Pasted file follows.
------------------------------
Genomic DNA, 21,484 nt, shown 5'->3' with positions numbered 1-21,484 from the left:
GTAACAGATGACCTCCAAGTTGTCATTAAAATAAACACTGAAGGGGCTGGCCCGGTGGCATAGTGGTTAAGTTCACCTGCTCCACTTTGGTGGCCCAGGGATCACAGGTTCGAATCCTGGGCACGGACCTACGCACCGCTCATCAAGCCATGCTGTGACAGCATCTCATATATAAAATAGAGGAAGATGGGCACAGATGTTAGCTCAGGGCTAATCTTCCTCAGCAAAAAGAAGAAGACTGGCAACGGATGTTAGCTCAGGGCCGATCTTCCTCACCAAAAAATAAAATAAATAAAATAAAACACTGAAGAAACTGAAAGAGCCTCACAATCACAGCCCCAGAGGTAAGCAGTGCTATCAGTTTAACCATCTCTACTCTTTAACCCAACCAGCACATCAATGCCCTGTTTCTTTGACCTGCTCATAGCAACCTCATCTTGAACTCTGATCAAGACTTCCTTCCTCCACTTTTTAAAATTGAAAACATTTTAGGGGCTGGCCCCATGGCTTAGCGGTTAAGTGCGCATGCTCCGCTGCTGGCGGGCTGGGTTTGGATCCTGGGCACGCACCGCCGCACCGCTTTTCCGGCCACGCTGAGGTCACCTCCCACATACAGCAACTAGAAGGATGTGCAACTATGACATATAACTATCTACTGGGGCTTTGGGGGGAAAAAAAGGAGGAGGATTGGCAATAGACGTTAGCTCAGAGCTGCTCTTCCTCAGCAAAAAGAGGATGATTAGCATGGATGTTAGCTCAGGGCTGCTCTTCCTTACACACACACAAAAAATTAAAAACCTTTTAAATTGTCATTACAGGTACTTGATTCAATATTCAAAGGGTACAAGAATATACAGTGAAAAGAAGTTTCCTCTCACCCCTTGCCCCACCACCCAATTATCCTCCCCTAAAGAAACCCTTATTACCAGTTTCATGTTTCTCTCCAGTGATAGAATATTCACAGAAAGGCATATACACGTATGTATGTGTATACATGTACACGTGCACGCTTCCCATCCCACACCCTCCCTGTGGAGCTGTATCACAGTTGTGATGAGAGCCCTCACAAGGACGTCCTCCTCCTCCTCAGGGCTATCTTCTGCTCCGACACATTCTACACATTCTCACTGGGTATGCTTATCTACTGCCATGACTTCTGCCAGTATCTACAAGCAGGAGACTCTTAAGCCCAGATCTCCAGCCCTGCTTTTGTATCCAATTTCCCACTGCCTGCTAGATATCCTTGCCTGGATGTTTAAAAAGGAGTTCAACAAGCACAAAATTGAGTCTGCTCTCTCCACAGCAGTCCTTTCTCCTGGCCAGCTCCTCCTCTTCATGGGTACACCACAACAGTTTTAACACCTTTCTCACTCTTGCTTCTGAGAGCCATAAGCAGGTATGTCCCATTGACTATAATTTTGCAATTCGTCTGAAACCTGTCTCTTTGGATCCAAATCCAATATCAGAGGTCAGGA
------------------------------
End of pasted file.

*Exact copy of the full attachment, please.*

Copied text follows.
Genomic DNA, 21,484 nt, shown 5'->3' with positions numbered 1-21,484 from the left:
GTAACAGATGACCTCCAAGTTGTCATTAAAATAAACACTGAAGGGGCTGGCCCGGTGGCATAGTGGTTAAGTTCACCTGCTCCACTTTGGTGGCCCAGGGATCACAGGTTCGAATCCTGGGCACGGACCTACGCACCGCTCATCAAGCCATGCTGTGACAGCATCTCATATATAAAATAGAGGAAGATGGGCACAGATGTTAGCTCAGGGCTAATCTTCCTCAGCAAAAAGAAGAAGACTGGCAACGGATGTTAGCTCAGGGCCGATCTTCCTCACCAAAAAATAAAATAAATAAAATAAAACACTGAAGAAACTGAAAGAGCCTCACAATCACAGCCCCAGAGGTAAGCAGTGCTATCAGTTTAACCATCTCTACTCTTTAACCCAACCAGCACATCAATGCCCTGTTTCTTTGACCTGCTCATAGCAACCTCATCTTGAACTCTGATCAAGACTTCCTTCCTCCACTTTTTAAAATTGAAAACATTTTAGGGGCTGGCCCCATGGCTTAGCGGTTAAGTGCGCATGCTCCGCTGCTGGCGGGCTGGGTTTGGATCCTGGGCACGCACCGCCGCACCGCTTTTCCGGCCACGCTGAGGTCACCTCCCACATACAGCAACTAGAAGGATGTGCAACTATGACATATAACTATCTACTGGGGCTTTGGGGGGAAAAAAAGGAGGAGGATTGGCAATAGACGTTAGCTCAGAGCTGCTCTTCCTCAGCAAAAAGAGGATGATTAGCATGGATGTTAGCTCAGGGCTGCTCTTCCTTACACACACACAAAAAATTAAAAACCTTTTAAATTGTCATTACAGGTACTTGATTCAATATTCAAAGGGTACAAGAATATACAGTGAAAAGAAGTTTCCTCTCACCCCTTGCCCCACCACCCAATTATCCTCCCCTAAAGAAACCCTTATTACCAGTTTCATGTTTCTCTCCAGTGATAGAATATTCACAGAAAGGCATATACACGTATGTATGTGTATACATGTACACGTGCACGCTTCCCATCCCACACCCTCCCTGTGGAGCTGTATCACAGTTGTGATGAGAGCCCTCACAAGGACGTCCTCCTCCTCCTCAGGGCTATCTTCTGCTCCGACACATTCTACACATTCTCACTGGGTATGCTTATCTACTGCCATGACTTCTGCCAGTATCTACAAGCAGGAGACTCTTAAGCCCAGATCTCCAGCCCTGCTTTTGTATCCAATTTCCCACTGCCTGCTAGATATCCTTGCCTGGATGTTTAAAAAGGAGTTCAACAAGCACAAAATTGAGTCTGCTCTCTCCACAGCAGTCCTTTCTCCTGGCCAGCTCCTCCTCTTCATGGGTACACCACAACAGTTTTAACACCTTTCTCACTCTTGCTTCTGAGAGCCATAAGCAGGTATGTCCCATTGACTATAATTTTGCAATTCGTCTGAAACCTGTCTCTTTGGATCCAAATCCAATATCAGAGGTCAGGA